Automated Rain Detection by Dual-Polarization Sentinel-1 Data
2.2. Weather Radar
2.3. Match-Up Database with Sentinel-1 and Weather Radar Data
3. Co-Analysis of Rain Rate and C-Band SAR Backscattering
3.1. A First Qualitative Assessment
- Case a (Top in Figure 2): This is a typical example of storm cell footprint as discussed by Atlas . Both VV- and VH-polarized images show two rain areas with concurrent bright and dark patches within the cell, the downdraft area and the wind gust. Here the surrounding wind speed is about 3 m/s. Collocated NEXRAD measurements presented in Figure 2(a3) indicate two separate rain cells. Bright patches are located at the same location in VV and VH images and correspond to NEXRAD base reflectivity measurements higher than 40 dBZ. This suggests an increase of C-band radar backscattering at high rain rates. As also noted by Melsheimer et al. , the extent of base reflectivity is less than the storm cell signature in the SAR image as rain radar is not sensitive to the wind acceleration due to downdraft or its associated wind gust. In this case, the relationship between NRCS and base reflectivity confirms the NRCS increases with base reflectivity for values larger than 40 dBZ.
- Case b (Middle in Figure 2): This case acquired in the Gulf of Mexico corresponds to a stationary front with stratiform precipitation without intense vertical convection. As indicated by Figure 2(b3), wind speed is significantly different on each side of the atmospheric front with ambient background wind speed lower than 2 m/s in the western area and higher than 6 m/s in the eastern area. In this case, there is also a good match between bright patches observed on both co- and cross-polarization channels and the highest values of base reflectivity (see Figure 2(b3)). The relationship between NRCS and base reflectivity also confirms that for values larger than 25 dBZ, the NRCS increases with base reflectivity.
- Case c (Bottom in Figure 2): Here, the background ambient wind is stronger than in the previous cases, about 13 m/s from the model. As observed, the distribution, size and intensity of the bright patches are not the same in co- and cross-polarization. More bright patches are observed in VH than in VV. In particular, dark areas are observed in the VV image where the VH image exhibits bright patches associated with high base reflectivity. As a result, in this case, the VV NRCS shows decreases when the base reflectivity increases whereas the VH NRCS stays almost constant.
3.2. Timeliness of the Data
3.3. Scattering by the Melting Layer
3.4. Statistical Analysis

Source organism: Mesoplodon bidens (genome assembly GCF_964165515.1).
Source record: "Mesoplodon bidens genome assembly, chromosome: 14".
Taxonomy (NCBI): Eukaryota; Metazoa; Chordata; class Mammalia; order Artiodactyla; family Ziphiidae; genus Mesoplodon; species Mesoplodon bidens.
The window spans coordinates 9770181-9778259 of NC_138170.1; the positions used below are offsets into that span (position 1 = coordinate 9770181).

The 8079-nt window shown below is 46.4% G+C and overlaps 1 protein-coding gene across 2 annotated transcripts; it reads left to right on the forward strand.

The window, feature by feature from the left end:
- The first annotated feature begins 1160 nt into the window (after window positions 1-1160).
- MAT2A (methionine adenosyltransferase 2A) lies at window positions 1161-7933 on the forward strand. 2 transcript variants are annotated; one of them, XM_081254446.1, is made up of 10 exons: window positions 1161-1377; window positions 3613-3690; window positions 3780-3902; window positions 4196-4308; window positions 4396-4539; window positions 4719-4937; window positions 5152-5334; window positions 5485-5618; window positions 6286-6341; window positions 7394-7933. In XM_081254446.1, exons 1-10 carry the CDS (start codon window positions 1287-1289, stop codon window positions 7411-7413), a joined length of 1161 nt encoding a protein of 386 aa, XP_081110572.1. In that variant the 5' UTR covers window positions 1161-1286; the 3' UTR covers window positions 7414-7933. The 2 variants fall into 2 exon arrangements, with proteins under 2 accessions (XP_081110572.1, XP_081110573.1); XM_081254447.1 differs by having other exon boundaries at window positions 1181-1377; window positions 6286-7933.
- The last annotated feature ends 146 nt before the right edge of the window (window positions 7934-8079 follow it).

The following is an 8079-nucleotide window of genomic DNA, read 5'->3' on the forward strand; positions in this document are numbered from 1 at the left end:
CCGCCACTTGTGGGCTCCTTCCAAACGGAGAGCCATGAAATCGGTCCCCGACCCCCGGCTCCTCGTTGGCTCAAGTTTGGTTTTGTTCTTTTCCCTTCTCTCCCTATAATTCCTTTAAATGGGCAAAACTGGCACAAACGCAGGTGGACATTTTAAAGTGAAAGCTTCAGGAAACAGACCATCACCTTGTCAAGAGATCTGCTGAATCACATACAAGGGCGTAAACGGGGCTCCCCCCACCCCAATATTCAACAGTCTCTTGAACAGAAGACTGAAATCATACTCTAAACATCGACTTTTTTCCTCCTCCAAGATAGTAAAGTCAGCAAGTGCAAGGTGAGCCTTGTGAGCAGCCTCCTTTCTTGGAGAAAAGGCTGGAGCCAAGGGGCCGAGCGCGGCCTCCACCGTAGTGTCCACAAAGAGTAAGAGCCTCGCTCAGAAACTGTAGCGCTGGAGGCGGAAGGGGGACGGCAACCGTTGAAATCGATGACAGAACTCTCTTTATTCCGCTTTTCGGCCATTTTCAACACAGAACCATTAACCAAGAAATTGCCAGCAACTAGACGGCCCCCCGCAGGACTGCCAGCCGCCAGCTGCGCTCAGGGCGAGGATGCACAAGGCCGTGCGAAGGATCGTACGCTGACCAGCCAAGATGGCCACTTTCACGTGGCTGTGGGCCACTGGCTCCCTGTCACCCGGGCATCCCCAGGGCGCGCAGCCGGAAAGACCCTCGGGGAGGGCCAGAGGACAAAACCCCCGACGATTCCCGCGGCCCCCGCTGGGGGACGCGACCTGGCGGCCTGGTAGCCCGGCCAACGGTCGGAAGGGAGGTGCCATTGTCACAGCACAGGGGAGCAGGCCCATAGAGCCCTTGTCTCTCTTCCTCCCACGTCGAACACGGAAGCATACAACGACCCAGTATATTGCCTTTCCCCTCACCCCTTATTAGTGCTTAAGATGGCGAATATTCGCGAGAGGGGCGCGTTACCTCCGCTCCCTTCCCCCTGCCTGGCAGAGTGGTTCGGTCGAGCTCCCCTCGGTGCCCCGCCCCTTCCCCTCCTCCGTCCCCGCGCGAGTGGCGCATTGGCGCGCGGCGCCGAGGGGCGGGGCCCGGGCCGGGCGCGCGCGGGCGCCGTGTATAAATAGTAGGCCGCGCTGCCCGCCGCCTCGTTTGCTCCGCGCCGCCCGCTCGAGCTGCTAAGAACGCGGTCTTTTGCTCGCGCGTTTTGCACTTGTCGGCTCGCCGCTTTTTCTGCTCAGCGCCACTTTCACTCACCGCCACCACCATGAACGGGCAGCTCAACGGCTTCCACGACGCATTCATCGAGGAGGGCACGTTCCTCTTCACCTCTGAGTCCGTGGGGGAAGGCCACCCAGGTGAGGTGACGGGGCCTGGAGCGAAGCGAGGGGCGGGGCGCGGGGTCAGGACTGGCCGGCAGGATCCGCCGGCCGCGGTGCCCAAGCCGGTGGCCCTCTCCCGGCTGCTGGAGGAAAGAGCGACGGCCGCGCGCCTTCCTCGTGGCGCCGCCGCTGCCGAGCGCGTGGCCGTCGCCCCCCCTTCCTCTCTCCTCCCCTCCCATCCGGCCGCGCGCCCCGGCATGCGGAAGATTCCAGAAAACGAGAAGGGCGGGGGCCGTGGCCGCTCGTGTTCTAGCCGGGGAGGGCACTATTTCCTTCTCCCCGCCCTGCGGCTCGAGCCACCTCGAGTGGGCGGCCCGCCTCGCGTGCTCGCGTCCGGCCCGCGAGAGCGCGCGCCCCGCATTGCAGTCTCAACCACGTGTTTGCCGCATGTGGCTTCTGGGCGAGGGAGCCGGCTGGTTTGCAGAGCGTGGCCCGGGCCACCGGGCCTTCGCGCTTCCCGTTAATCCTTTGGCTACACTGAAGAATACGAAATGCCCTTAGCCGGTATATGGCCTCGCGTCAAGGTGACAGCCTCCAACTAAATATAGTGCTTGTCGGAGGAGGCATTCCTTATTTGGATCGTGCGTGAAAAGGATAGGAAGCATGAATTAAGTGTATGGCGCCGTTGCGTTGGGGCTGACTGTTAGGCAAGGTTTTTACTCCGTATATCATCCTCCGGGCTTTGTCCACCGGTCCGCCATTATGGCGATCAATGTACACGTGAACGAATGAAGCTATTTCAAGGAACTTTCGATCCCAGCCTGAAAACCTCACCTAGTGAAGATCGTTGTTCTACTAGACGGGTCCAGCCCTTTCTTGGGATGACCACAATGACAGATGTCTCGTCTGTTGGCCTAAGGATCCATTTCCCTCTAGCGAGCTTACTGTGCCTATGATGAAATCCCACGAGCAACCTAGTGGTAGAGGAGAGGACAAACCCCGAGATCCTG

4. Rain Detection
4.1. Optimization of the Heterogeneity Filter(s) for Rain Detection
- : The ratio between the standard deviation and the average computed for each pixel using a sliding bounding box of the smoothed/reduced image. It is computed using a convolutive averaging bounding box over the amplitude (square root of NRCS) and its second moment. This parameter is particularly useful to decipher open water surface from other extended areas (land, tidal zones, sea ice, etc.)
- : The second parameter is built on a Laplace pyramid filter with the difference between images at adjacent levels in the pyramid. It is based on the squared ratio of the high-pass-filtered image and its local average. It has the capability of detecting narrow image features, as slicks, internal waves, or fronts.
- : The third parameter is the ratio of the magnitude of the squared local Sobel-based gradient and its local average. A Sobel operator is basically involved to do spatial gradient measurement on 2-dimensional images. It is generally adapted to detect edges and point targets.
- : The ratio between the reduced/smoothed version of the squared local gradient and its absolute squared gradient: it can be considered to be a measure of directional coherence. It should detect the edges such as ”slicks, internal waves, or fronts” .
4.2. Validation of the Performance of the Filters
4.3. Application of Dual-Pol Filter on Different Rain Types
5. Conclusions and Perspectives
Institutional Review Board Statement
Informed Consent Statement
Data Availability Statement
Conflicts of Interest
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Zhao, Y.; Longépé, N.; Mouche, A.; Husson, R. Automated Rain Detection by Dual-Polarization Sentinel-1 Data. Remote Sens. 2021, 13, 3155. https://doi.org/10.3390/rs13163155
Zhao Y, Longépé N, Mouche A, Husson R. Automated Rain Detection by Dual-Polarization Sentinel-1 Data. Remote Sensing. 2021; 13(16):3155. https://doi.org/10.3390/rs13163155Chicago/Turabian Style
Zhao, Yuan, Nicolas Longépé, Alexis Mouche, and Romain Husson. 2021. "Automated Rain Detection by Dual-Polarization Sentinel-1 Data" Remote Sensing 13, no. 16: 3155. https://doi.org/10.3390/rs13163155